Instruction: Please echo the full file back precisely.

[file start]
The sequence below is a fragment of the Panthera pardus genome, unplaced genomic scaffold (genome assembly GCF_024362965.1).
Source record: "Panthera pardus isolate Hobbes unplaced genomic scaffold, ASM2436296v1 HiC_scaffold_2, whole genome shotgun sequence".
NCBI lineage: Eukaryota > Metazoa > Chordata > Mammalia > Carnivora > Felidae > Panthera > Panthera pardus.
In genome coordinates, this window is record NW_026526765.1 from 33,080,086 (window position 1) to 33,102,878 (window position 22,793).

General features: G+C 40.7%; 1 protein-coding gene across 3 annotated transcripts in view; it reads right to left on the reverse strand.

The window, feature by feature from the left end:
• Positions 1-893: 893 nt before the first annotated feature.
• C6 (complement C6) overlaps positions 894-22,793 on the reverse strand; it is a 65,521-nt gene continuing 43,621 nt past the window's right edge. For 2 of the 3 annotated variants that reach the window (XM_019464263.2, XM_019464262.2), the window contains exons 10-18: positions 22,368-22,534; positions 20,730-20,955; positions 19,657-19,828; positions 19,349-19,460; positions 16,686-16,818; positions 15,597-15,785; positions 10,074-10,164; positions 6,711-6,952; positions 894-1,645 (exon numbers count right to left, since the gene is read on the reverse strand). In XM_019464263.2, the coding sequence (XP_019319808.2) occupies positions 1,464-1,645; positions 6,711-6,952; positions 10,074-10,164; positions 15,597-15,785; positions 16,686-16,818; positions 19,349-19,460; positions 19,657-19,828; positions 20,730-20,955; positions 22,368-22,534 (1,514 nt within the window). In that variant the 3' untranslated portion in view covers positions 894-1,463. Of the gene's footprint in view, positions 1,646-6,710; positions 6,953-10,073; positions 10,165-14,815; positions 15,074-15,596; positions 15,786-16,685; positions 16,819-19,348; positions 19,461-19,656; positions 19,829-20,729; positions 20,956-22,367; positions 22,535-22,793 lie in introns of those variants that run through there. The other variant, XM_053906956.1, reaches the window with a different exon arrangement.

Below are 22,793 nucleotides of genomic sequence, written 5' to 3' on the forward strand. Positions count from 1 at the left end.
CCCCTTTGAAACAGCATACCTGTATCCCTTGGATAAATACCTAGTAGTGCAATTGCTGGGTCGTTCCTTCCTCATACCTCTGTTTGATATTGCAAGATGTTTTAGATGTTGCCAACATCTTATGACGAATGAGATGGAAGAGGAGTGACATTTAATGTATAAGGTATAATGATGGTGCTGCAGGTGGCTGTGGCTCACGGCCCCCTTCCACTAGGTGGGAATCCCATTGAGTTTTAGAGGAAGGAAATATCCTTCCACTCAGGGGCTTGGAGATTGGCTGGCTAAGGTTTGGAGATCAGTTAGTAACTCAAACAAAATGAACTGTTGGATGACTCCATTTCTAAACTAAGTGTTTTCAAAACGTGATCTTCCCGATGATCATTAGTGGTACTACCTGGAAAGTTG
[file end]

The sequence below is a fragment of the Panthera pardus genome, unplaced genomic scaffold (genome assembly GCF_024362965.1).
Source record: "Panthera pardus isolate Hobbes unplaced genomic scaffold, ASM2436296v1 HiC_scaffold_2, whole genome shotgun sequence".
NCBI lineage: Eukaryota > Metazoa > Chordata > Mammalia > Carnivora > Felidae > Panthera > Panthera pardus.
In genome coordinates, this window is record NW_026526765.1 from 33,080,086 (window position 1) to 33,102,878 (window position 22,793).

General features: G+C 40.7%; 1 protein-coding gene across 3 annotated transcripts in view; it reads right to left on the reverse strand.

The window, feature by feature from the left end:
• Positions 1-893: 893 nt before the first annotated feature.
• C6 (complement C6) overlaps positions 894-22,793 on the reverse strand; it is a 65,521-nt gene continuing 43,621 nt past the window's right edge. For 2 of the 3 annotated variants that reach the window (XM_019464263.2, XM_019464262.2), the window contains exons 10-18: positions 22,368-22,534; positions 20,730-20,955; positions 19,657-19,828; positions 19,349-19,460; positions 16,686-16,818; positions 15,597-15,785; positions 10,074-10,164; positions 6,711-6,952; positions 894-1,645 (exon numbers count right to left, since the gene is read on the reverse strand). In XM_019464263.2, the coding sequence (XP_019319808.2) occupies positions 1,464-1,645; positions 6,711-6,952; positions 10,074-10,164; positions 15,597-15,785; positions 16,686-16,818; positions 19,349-19,460; positions 19,657-19,828; positions 20,730-20,955; positions 22,368-22,534 (1,514 nt within the window). In that variant the 3' untranslated portion in view covers positions 894-1,463. Of the gene's footprint in view, positions 1,646-6,710; positions 6,953-10,073; positions 10,165-14,815; positions 15,074-15,596; positions 15,786-16,685; positions 16,819-19,348; positions 19,461-19,656; positions 19,829-20,729; positions 20,956-22,367; positions 22,535-22,793 lie in introns of those variants that run through there. The other variant, XM_053906956.1, reaches the window with a different exon arrangement.

Below are 22,793 nucleotides of genomic sequence, written 5' to 3' on the forward strand. Positions count from 1 at the left end.
CCCCTTTGAAACAGCATACCTGTATCCCTTGGATAAATACCTAGTAGTGCAATTGCTGGGTCGTTCCTTCCTCATACCTCTGTTTGATATTGCAAGATGTTTTAGATGTTGCCAACATCTTATGACGAATGAGATGGAAGAGGAGTGACATTTAATGTATAAGGTATAATGATGGTGCTGCAGGTGGCTGTGGCTCACGGCCCCCTTCCACTAGGTGGGAATCCCATTGAGTTTTAGAGGAAGGAAATATCCTTCCACTCAGGGGCTTGGAGATTGGCTGGCTAAGGTTTGGAGATCAGTTAGTAACTCAAACAAAATGAACTGTTGGATGACTCCATTTCTAAACTAAGTGTTTTCAAAACGTGATCTTCCCGATGATCATTAGTGGTACTACCTGGAAAGTTG